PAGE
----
Stacey shook her head. “Go on then. Off ye’ go.”
Diller turned to leave but halted as Stacey took a firm grasp of his forearm.
“Hang on a minute, Davie.”
Diller sat back down, nodding his head in a gesture that conveyed, go on then. Stacey sighed and sat next to him, taking him by the arms again, avoiding his hands.
Staring out the little window in her office, she looked sad for a moment before talking.
“Do you remember ma Mum, Davie?”
He did, she’d been a big MILF in her younger years, in all honesty Davie would probably still fire into her, just for the novelty; she was still a good looking woman.
“Aye.” He said.
“Well, you’ll remember the state she used to get into, with the drink….and the drugs?” Stacey looked into his eyes, her own eyes, quivering and misting a little as she dredged up rusted memories that were perhaps better left lying to rot.
“Aye.” Diller said softly. “I remember.”
Stacey shifted her damp eyes back to the widow, giving Diller her profile.
“One Christmas, Mum bought me this bike; my first bike. I was probably five years old. It was beautiful.” She smiled at the memory for a second and then turned stone-faced.
“I played with it all day long on Christmas day, this beautiful pink bike, with tassels on the handles and clean, white pedals. I loved it. Mum made me stay in the house with it, we had a long hallway, so I didn’t mind…not really.” She smiled sadly at the thought of herself happily coasting up and down her Mum’s flat’s hallway.
“I went to bed happier than I could ever remember being. I felt surrounded by love that night; that was a rare feeling for me then, in those days. I thought that only someone who really, really loved you could put such thought into finding such a perfect present for you; that’s what I fell asleep thinking. How loved I was.” Stacey smiled again, a sadder smile this time.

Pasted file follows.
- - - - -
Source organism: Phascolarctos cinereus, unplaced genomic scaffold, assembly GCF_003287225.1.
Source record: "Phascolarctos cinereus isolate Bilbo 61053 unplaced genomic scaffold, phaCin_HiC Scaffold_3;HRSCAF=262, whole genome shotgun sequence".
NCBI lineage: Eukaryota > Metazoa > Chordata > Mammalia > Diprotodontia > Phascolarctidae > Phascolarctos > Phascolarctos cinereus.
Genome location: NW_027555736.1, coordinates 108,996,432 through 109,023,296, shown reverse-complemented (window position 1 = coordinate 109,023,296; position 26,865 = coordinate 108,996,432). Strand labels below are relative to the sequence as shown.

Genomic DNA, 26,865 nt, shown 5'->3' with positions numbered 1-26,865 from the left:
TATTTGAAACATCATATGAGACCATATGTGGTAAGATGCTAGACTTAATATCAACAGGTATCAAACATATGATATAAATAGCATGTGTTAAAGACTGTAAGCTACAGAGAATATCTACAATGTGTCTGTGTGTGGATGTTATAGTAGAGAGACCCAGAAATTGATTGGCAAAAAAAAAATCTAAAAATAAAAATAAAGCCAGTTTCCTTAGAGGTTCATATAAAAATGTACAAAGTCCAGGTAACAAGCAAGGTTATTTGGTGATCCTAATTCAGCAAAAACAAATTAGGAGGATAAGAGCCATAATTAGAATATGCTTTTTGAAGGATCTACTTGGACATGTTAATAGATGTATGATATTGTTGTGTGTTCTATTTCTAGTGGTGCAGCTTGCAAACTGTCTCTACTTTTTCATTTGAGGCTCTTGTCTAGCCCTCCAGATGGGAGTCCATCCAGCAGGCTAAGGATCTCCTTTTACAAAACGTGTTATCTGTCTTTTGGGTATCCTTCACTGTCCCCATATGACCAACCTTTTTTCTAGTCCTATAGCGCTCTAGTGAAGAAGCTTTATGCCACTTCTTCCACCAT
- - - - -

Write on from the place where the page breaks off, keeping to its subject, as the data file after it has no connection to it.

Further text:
“When I woke up the next morning, the pedals were off of my bike. I asked my Mum why and she told me that the bike, my bike, was faulty and that she’d send it back to the catalogue the next day for a better one, one that wasn’t broken. It would be back in a few days; she promised. I watched her take my beautiful bike away and planked myself on the window sill, remember those big windows in the flat?”
“Well, I sat there every day at eleven o’clock, when the post came, waiting for my new bike to come. I sat there every day, Davie. Day after day, she’d tell me, I’m sure that it’ll be here tomorrow, hen. Just wait and see. After six months I finally figured out, that she’d sent it back and gotten a refund; for money for drink.”
Stacey turned back to look into Diller’s eyes. Hers were no longer moist, they were steel.
“I got that bike for one day and spent dozens of days afterwards deluded, waiting desperately for it to come back. Who does that to their children, Davie?”
“I know, Stace. It’s shite.” Diller put a hand over hers, the one that still rested on his arm. He didn’t like this kind of closeness with anyone, it reminded him of holding Paul’s hand. No don’t go there.
Stacey shrugged him off and took his face in both of her hands. “That’s what you’re like, Davie. You give a little of yourself and you take it away before anyone can love it too much. You’re a fucking Indian-Giver with your affection.” Stacey laughed at this, then turned serious again.
“You need to sort yerself out, Davie.”
Diller looked away from her piercing eyes. “I thought you were happy with just a wee shag now and again, Stacey.”
She burst out laughing. “I don’t want to marry you ya’ arsehole; I just want you to let me be your friend.”
She reached out to his face again and rested her palm against his cheek. “You need to let somebody love you, Davie….. As a friend.”
Diller stood up from the table they’d been sitting on and pulled his zips up tight, closing his coat.
“Wouldn’t know how. I’ll see ye’ later, hen.”
“Go on then.” Stacey nodded at the door and watched him leave.
Head Boy will be published by Paddy’s Daddy Publishing, late July, 2013